Lithium is a simple alkali metal, the salt of which acts as a mood stabilizing agent which has been extensively used for the treatment of mania for more than 50 years. Lithium has been associated with rare instances of mild serum aminotransferase elevations, but has not been convincingly linked to clinically apparent acute liver injury.


Lithium (lith' ee um) is the lightest elemental metal and is normally found in low concentrations in human tissue. Lithium salts are highly water soluble and have been used medically for many years. While lithium has no psychotropic effects in normal individuals, it has potent mood stabilizing properties in patients with bipolar disorders, mania and recurrent depression. The mechanism of action of lithium is unknown, but is thought to be mediated by its replacement of sodium ions and disruption of membrane potentials in the central nervous system. It may also act by differential effects on neurotransmitter induced depolarization of membranes or interference with phosphatidylinositol pathways. Lithium was approved for use in bipolar illness in the United States in 1970 and it is still widely used for this indication. Lithium has also been used off-label in therapy of schizophrenia, alcohol dependence, attention deficit disorder and migraine headaches. Lithium is available as capsules or tablets of 150, 300, 450 and 600 mg in generic forms as well in several brand names including Carbolith, Duralith and Eskalith. A typical maintenance dose regimen is 600 to 900 mg daily. Lithium levels are generally monitored because of the narrow therapeutic window between toxicity and effectiveness aiming for levels between 0.6 and 1.2 mEq/L in chronic situations (higher in acute). Common side effects include metallic taste, nausea, tremor, polyuria, polydipsia and weight gain. Uncommon side effects include hypothyroidism. The major serious adverse event is severe lithium toxicity with can include polyuria, hyponatremia, renal disease and encephalopathy. Because of its narrow therapeutic window, lithium requires careful monitoring of drug levels.


Liver test abnormalities have been reported to occur in a small proportion of patients on long term therapy with lithium. These abnormalities are usually asymptomatic and transient, reversing even with continuation of medication. Instances of more marked elevations in serum aminotransferases have been reported in patients taking overdoses of lithium, but the other metabolic and systemic effects of lithium overdose generally overshadow hepatic adverse effects. Lithium has not been associated with instances of clinically apparent acute liver injury with jaundice.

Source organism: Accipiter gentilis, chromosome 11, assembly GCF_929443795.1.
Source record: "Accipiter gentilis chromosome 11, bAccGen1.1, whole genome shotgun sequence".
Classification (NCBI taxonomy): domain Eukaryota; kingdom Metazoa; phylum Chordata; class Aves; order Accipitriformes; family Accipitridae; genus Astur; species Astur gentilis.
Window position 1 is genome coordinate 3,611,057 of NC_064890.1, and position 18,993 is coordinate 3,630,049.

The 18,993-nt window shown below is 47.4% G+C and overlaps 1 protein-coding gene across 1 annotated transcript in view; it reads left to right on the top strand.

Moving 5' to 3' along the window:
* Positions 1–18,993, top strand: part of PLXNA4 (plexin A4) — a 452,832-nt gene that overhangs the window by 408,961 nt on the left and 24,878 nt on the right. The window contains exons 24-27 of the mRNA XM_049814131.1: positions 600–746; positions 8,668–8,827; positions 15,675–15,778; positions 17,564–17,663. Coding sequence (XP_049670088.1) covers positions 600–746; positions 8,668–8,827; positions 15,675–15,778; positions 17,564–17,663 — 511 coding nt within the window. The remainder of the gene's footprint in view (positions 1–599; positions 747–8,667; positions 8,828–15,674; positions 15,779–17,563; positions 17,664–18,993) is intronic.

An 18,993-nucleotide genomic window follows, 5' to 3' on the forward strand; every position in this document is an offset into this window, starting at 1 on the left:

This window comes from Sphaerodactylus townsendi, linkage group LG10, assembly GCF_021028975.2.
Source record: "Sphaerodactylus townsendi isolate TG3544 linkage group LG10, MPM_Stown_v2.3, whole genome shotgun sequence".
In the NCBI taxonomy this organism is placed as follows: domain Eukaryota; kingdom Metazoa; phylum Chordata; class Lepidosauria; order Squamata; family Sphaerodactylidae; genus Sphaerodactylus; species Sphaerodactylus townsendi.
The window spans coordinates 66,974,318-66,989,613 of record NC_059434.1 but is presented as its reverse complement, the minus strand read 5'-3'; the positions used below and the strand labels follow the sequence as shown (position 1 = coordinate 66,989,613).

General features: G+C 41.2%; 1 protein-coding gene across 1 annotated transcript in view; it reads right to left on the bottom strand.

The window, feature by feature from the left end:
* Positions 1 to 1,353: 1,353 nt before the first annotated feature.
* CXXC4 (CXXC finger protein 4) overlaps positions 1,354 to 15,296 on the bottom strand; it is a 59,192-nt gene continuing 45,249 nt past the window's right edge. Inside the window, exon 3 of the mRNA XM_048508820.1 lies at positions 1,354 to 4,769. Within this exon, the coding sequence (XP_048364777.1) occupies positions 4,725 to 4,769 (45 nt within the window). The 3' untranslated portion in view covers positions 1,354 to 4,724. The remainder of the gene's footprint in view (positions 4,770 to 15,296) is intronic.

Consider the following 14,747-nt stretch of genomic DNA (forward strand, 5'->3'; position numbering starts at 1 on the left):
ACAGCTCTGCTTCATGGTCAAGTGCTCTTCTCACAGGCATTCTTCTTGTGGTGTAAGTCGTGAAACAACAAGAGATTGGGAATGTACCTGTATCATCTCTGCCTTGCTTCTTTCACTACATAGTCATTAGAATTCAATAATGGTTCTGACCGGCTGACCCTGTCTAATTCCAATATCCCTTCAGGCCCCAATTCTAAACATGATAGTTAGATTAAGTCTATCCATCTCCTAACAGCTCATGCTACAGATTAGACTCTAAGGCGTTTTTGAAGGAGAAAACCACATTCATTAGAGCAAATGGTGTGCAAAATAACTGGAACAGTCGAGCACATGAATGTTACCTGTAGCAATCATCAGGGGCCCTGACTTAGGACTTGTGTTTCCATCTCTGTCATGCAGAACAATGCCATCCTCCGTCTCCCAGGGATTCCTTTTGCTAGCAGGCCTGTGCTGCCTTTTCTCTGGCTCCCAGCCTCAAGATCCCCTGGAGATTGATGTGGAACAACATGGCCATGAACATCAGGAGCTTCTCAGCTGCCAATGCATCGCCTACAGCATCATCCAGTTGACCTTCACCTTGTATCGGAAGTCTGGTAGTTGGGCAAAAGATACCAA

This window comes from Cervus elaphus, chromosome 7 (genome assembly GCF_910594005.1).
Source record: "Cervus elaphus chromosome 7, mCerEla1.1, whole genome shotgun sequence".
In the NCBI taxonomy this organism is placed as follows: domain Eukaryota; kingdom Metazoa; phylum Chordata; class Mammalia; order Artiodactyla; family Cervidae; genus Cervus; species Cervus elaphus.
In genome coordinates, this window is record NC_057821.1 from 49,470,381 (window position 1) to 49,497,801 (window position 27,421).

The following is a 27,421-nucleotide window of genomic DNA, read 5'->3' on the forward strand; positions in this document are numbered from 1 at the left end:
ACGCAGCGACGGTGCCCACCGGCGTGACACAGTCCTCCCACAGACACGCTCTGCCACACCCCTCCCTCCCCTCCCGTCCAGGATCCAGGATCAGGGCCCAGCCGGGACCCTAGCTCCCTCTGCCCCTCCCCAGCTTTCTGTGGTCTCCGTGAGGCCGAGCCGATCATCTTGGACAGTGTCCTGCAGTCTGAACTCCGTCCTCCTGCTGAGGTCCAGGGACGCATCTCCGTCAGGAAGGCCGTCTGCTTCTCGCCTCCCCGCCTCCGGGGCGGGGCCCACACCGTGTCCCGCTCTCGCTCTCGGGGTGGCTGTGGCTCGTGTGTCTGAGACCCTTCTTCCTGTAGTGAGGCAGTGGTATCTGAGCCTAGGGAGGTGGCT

Likelihood score: E (unlikely cause of clinically apparent liver injury).

Mechanism of Injury

The mechanism by which lithium causes serum aminotransferase elevations is not known. Some instances of serum aminotransferase elevations occurring on lithium therapy may be due to nonalcoholic fatty liver disease caused by weight gain that occurs in at least one-quarter of treated patients and ranges from 4.5 to 12 kg, generally during the first 1 to 2 years of therapy.

Outcome and Management

The serum aminotransferase elevations that occur on lithium therapy are usually self-limited and do not require dose modification or discontinuation of therapy. No instances of acute liver failure or chronic liver disease have been attributed to lithium.

Drug Class: Antipsychotic Agents, Drugs for Bipolar Disorders, Trace Elements and Metals



Lithium – Generic, Carbolith®, Duralith®, Eskalith®


Antipsychotic Agents


Product labeling at DailyMed, National Library of Medicine, NIH



References updated: 04 June 2019

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    (Expert review of hepatotoxicity of psychiatric medications published in 1999; lithium is not discussed).
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    (Textbook of pharmacology and therapeutics).
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    (4 cases of use of lithium in patients with other significant conditions; one patient with heart failure developed jaundice and hepatomegaly attributed to passive congestion rather than lithium).
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    (17 year old man developed bilirubin elevations after taking lithium for 12 days [rising from 1.4 at baseline to 3.3 mg/dL], while all other tests were normal; authors suspected Gilbert syndrome exacerbated by lithium).
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    (26 year old man developed mild increases in ALT levels [peak 105 U/L] after 2 months of lithium treatment which decreased on stopping and increased again on restarting on two occasions [from 11 to 56 U/L and 19 to 56 U/L]; no symptoms and no mention of bilirubin elevations or weight gain).
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